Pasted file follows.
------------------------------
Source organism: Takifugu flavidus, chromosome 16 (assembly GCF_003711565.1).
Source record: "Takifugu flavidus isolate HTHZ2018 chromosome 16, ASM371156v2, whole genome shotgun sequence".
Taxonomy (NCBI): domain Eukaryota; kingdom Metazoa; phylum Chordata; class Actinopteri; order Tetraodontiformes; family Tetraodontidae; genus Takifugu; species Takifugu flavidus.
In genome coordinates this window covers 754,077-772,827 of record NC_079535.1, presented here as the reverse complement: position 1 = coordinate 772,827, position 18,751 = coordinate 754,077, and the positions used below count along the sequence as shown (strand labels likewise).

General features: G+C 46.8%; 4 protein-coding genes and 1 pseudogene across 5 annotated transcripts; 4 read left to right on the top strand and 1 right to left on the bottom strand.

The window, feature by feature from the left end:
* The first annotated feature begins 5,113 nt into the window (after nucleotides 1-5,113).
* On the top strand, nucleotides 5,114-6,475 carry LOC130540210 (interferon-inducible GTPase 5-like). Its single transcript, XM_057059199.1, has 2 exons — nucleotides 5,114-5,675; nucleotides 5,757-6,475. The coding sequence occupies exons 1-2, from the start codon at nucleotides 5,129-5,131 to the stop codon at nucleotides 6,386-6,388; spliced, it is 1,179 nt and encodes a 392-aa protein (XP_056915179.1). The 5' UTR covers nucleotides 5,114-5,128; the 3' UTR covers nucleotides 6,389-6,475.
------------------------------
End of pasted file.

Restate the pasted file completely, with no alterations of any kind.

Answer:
Source organism: Takifugu flavidus, chromosome 16 (assembly GCF_003711565.1).
Source record: "Takifugu flavidus isolate HTHZ2018 chromosome 16, ASM371156v2, whole genome shotgun sequence".
Taxonomy (NCBI): domain Eukaryota; kingdom Metazoa; phylum Chordata; class Actinopteri; order Tetraodontiformes; family Tetraodontidae; genus Takifugu; species Takifugu flavidus.
In genome coordinates this window covers 754,077-772,827 of record NC_079535.1, presented here as the reverse complement: position 1 = coordinate 772,827, position 18,751 = coordinate 754,077, and the positions used below count along the sequence as shown (strand labels likewise).

General features: G+C 46.8%; 4 protein-coding genes and 1 pseudogene across 5 annotated transcripts; 4 read left to right on the top strand and 1 right to left on the bottom strand.

The window, feature by feature from the left end:
* The first annotated feature begins 5,113 nt into the window (after nucleotides 1-5,113).
* On the top strand, nucleotides 5,114-6,475 carry LOC130540210 (interferon-inducible GTPase 5-like). Its single transcript, XM_057059199.1, has 2 exons — nucleotides 5,114-5,675; nucleotides 5,757-6,475. The coding sequence occupies exons 1-2, from the start codon at nucleotides 5,129-5,131 to the stop codon at nucleotides 6,386-6,388; spliced, it is 1,179 nt and encodes a 392-aa protein (XP_056915179.1). The 5' UTR covers nucleotides 5,114-5,128; the 3' UTR covers nucleotides 6,389-6,475.